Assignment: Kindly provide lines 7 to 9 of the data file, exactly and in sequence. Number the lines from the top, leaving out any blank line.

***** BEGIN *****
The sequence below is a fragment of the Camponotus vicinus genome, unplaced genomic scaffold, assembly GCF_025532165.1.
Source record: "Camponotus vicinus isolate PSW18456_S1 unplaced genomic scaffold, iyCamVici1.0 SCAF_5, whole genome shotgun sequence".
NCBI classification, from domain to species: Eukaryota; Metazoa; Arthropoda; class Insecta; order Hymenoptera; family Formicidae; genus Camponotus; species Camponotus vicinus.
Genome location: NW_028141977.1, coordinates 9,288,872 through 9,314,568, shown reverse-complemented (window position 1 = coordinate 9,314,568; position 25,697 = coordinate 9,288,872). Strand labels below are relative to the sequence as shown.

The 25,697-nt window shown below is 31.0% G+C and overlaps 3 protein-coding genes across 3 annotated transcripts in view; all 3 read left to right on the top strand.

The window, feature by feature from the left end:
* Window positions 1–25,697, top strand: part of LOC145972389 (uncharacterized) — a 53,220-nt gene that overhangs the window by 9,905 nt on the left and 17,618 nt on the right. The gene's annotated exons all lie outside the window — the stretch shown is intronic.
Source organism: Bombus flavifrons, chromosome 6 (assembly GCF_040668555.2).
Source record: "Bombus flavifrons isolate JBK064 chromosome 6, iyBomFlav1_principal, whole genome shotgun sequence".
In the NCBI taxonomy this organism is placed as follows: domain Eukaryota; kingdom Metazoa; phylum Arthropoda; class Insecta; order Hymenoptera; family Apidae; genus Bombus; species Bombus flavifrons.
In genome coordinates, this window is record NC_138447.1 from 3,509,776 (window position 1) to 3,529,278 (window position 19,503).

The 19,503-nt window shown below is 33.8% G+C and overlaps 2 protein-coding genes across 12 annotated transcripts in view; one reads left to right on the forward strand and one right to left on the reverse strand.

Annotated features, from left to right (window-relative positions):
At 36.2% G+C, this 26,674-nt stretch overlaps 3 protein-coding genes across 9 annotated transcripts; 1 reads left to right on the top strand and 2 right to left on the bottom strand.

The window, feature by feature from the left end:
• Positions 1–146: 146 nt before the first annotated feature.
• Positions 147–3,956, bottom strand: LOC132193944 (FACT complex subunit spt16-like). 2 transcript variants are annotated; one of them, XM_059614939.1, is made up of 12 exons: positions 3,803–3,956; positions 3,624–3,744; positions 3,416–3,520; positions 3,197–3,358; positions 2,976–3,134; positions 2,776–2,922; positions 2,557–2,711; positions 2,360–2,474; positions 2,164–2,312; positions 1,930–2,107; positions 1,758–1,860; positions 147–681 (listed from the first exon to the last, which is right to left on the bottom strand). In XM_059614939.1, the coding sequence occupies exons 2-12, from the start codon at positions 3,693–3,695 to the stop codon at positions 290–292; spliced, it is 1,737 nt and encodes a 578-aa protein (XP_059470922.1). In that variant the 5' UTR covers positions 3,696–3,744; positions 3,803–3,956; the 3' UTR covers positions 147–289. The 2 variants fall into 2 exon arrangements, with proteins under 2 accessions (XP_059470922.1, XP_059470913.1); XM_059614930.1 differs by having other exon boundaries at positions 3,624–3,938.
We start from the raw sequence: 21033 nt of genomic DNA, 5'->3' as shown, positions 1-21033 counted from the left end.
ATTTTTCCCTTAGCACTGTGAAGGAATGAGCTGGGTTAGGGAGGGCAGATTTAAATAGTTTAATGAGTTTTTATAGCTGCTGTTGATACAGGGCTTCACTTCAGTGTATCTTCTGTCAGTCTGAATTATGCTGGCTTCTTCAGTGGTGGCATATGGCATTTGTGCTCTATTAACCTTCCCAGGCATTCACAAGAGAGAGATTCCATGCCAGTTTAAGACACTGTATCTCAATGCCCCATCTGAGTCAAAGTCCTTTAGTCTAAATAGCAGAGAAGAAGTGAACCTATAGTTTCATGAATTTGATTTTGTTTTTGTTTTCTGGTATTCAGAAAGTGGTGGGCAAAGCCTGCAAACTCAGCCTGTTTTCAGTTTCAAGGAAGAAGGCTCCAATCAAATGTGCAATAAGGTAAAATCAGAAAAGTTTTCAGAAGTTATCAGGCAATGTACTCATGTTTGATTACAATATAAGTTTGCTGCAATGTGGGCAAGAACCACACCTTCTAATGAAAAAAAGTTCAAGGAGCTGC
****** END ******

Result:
* Window positions 1–25,697, top strand: part of LOC145972389 (uncharacterized) — a 53,220-nt gene that overhangs the window by 9,905 nt on the left and 17,618 nt on the right. The gene's annotated exons all lie outside the window — the stretch shown is intronic.
Source organism: Bombus flavifrons, chromosome 6 (assembly GCF_040668555.2).
Source record: "Bombus flavifrons isolate JBK064 chromosome 6, iyBomFlav1_principal, whole genome shotgun sequence".